but the wheelwright lived elsewhere.    

The measurements of this house in the model are currently:

13' Wide x 25' Deep x 10' Tall.

This is an approximation, as the house has not yet been modeled in detail.


B8 House
B9 House, Brewery

House and Brewhouse. Stokes.

B9 House, Brewery

House and Brewhouse. Stokes.

B10 School

This was the Latin School.

Beyond-the-Wall1 House

Small House.

Beyond-the-Wall2 House


Beyond-the-Wall3 Land

Maize Land. Stokes.

Beyond-the-Wall4 Land

Maize Land. Stokes.

Beyond-the-Wall5 House
Beyond-the-Wall6 House
Beyond-the-Wall7 House
Beyond-the-Wall8 House
Beyond-the-Wall9 House

Was owned by Marinus Adriaensen  (Maryn Adriaensen)     Bio info is available for him in Stokes.   Requires further research.

Beyond-the-Wall10 Garden - Formal

What was once a formal garden is now part of Trinity Church Yard.  Stokes.

C1 House

Substantial buildings including a cooperage and homestead. Stokes.

C2 House
C3 Tavern
C4 Tavern

Possibly both a house and a tavern.  Stokes is a bit unclear.  TD. 2009-10-04

C5 House
C6 House
C7 House

Original Patent of Isaac Allerton and Govert Loockermans for 2 lots of land on Manhattan Island 

C8 House
C9 House
C10 House

House owned by Samuel Edsall but rented to Jan Fries. Stokes.

C11 House
C12 House
C13 House

This was the 'southerly house' mentioned in Stokes description.   Although this house belonged to Pieter Rudolphus in 1660, his residence was on Prince Gracht  (C34).  Stokes.

At one time this house belonged to Cosyn Gerritsen van Putten, the main wheelwright for the colony, so it may have had a wheelwright's workshop at one time.

C14 House

This is described as the 'northerly house' in Stokes.

C15 Boarding House
C16 School

In a part of this house school was kept here by Harmanus van Hoboocken before his own house at L10 was built.

C17 House
C18 House

C 18 and 18A = "1 large new and 1 small decayed old house"   It appears that #18 was the new house and 18A the old house.  Stokes.

Schulyer, who owned this property lived in Albany.

C18A House

Small, old decayed house.

Schulyer lived in Albany.

C19 House
C19A House
C19B House
C20 House

Stokes description of this property is unclear as to function or property type.   Review by Scholarly committee or more information necessary, especially as Red Lion Brewery is listed elsewhere.  TD 11-2-09

C22 Poorhouse

The Deaconry of New Amsterdam purchased this property from Paulus van der Beeck.   Most probably, it was the first poorhouse.  Stokes.

C23 House
C23A House
C24 House

Little house/cottage. Stokes.

C25 House
C26 House
C27 House

Purchased on speculation.  Stokes.

C28 House
C30 House
C31 House
C32 House

Modest cottage. Stokes

C33 House
C34 House

'...low, wide, house, with a wing...covered the entire frontage of the street, about 30 feet....'  Stokes.

C35 House
C36 House
D1 House
D2 House
D2A House
D3 House
D4 House

House and outbuilding.

D5 Tavern

Most scholars refer to this property as the White Horse Tavern.    For a dozen years,  Philipe Geraerdy kept tavern here, and prospered,  he died some time in  December, 1654.   His son ran the tavern for a short time and then sold the building.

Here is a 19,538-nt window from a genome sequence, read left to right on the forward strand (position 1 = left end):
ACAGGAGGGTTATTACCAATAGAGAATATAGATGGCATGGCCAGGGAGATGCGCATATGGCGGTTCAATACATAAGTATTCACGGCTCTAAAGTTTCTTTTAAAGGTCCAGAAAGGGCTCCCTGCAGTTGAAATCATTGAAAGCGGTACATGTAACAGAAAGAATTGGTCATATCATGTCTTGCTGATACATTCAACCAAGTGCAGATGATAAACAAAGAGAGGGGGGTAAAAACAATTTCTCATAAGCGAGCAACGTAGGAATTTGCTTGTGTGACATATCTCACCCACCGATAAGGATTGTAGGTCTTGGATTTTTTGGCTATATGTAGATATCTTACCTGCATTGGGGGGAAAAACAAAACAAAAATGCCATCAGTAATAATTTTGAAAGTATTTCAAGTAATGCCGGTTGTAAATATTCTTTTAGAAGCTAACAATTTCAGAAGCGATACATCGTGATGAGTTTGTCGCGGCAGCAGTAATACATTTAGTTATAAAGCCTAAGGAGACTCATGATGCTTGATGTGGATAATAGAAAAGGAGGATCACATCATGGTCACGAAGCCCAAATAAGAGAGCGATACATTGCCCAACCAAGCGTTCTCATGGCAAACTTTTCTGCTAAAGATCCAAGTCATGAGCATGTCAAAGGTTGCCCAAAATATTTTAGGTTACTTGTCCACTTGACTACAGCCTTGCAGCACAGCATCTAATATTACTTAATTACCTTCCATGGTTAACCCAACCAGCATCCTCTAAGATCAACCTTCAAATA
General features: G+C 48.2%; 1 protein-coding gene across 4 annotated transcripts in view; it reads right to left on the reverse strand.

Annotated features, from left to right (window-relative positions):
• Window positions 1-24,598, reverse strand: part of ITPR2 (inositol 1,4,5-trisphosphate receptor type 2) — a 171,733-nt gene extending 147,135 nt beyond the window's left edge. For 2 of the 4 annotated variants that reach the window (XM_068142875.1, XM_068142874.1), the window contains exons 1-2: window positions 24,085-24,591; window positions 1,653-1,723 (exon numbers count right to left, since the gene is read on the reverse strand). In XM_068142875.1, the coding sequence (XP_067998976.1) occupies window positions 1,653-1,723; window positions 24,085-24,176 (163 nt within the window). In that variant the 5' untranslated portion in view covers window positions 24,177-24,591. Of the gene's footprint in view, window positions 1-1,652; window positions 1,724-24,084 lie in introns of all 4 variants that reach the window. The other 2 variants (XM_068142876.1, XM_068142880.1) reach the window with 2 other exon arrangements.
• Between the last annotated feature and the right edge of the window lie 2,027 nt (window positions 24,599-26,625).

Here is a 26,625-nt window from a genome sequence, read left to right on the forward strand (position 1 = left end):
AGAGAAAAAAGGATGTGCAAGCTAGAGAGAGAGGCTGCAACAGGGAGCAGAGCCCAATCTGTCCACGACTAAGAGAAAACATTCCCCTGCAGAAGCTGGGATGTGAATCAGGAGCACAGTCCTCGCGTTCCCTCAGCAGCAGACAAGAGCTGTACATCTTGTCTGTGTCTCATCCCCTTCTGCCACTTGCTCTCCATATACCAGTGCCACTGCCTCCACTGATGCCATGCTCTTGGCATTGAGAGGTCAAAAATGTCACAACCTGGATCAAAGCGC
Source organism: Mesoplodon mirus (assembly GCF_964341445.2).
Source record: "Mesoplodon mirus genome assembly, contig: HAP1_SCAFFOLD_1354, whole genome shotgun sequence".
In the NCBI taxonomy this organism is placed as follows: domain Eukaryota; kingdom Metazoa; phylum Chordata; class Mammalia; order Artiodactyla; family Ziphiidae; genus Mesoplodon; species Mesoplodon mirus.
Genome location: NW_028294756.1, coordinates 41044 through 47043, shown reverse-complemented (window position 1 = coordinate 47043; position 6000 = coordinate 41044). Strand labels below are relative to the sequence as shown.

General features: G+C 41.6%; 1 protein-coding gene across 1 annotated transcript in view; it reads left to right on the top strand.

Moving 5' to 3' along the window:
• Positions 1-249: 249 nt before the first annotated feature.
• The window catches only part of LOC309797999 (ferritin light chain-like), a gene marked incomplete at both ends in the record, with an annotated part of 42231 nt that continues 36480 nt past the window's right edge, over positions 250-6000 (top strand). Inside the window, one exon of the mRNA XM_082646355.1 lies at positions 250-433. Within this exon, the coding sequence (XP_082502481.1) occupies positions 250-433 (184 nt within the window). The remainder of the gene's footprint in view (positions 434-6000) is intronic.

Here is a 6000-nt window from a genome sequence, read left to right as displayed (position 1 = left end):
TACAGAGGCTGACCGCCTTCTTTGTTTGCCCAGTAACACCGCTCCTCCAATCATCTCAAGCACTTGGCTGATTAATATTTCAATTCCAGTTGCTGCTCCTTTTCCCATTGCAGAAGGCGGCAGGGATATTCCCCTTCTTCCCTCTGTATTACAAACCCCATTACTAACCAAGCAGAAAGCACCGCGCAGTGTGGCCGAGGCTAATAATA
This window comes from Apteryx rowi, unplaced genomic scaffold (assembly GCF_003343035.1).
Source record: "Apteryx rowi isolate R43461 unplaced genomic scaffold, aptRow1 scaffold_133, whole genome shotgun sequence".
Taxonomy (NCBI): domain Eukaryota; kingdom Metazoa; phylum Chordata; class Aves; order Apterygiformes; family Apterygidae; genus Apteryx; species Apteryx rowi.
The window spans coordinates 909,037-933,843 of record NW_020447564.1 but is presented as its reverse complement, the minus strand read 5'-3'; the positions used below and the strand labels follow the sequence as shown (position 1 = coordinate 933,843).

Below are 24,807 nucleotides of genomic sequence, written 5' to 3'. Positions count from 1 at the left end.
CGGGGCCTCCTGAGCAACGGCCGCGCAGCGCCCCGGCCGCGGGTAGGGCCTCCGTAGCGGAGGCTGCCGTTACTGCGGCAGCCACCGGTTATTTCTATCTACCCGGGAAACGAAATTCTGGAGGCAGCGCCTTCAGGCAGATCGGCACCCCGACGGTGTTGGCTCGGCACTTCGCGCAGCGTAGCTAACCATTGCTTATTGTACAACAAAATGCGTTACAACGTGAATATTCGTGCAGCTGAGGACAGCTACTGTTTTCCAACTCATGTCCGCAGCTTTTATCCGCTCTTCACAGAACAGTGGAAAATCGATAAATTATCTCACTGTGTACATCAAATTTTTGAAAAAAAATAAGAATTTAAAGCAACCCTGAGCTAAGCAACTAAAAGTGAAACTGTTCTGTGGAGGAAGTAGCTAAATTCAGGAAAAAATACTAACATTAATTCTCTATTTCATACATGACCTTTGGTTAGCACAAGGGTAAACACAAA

The Wooden Horse Tavern. Stokes

Some time in or before 1657.

D6 Tavern

House of Maria Polet, widow of Philip Geraerdy.....she kept a tavern here....   Stokes.   It is not clear from Stokes if this house was a house, or both a house and a part of the Wooden Horse Tavern at D5.  For the sake of the model, we will assume that it is a house, where perhaps she took on overflow customers from the Wooden Horse next door.    Maria is not listed in the Holland Society's original list of ancestors and so it is not possible to associate her with this house.   This is a functionality that must revised in future iterations.    TD 11-04-09

D7 House

Ebbingh is described as a 'wealthy merchant', so the house might reflect that.

D8 Houses - Attached

D8 and D9 were double attached houses, made of brick.

D9 Houses - Attached

D8 and D9 were double attached houses made of brick.

D10 Brewery

The brewery was a large building.  '.....occupying 3 sides of the quadrangle...'   A well is also mentioned.  See Stokes D10.

D10A House

This was the residence of Oloff Stevensen van Cortlandt and part of the compound including the very large brewery, a well, possibly outbuildings, and 2 other houses.   Stokes 10-10A-10B-10C.

D10B House

This house was part of the compound that included the large brewery,  Olaf Stevensen Van Cortlandt's residence and another house.

D10C House

This house was part of the compound containing the large brewery, Olaf Stevensen Van Cortlandt's residence, and another house.

D11 House

Since Abraham de la Noy is listed as an innkeeper, it is possible that this house was also used as an inn.   Stokes is not clear about this. TD 11-05-09

D12 House

...large house with ornamental dormers...Stokes.

D13 House


D14 House

A cottage rented to a young shoemaker and his wife. Stokes.

D15 House


D16 House

Little house.

D17 House
D18 House
D19 House

This was 2 small houses until purchased by David Wessels who demolished the small cooper's house.

D20 House
D21 House

This was a house and lot rented to Meindert Barentsen 1,660,016 by Bout.   Original deed at New York Historical Society.

D22 House

House and double lot.

E1 House
E2 House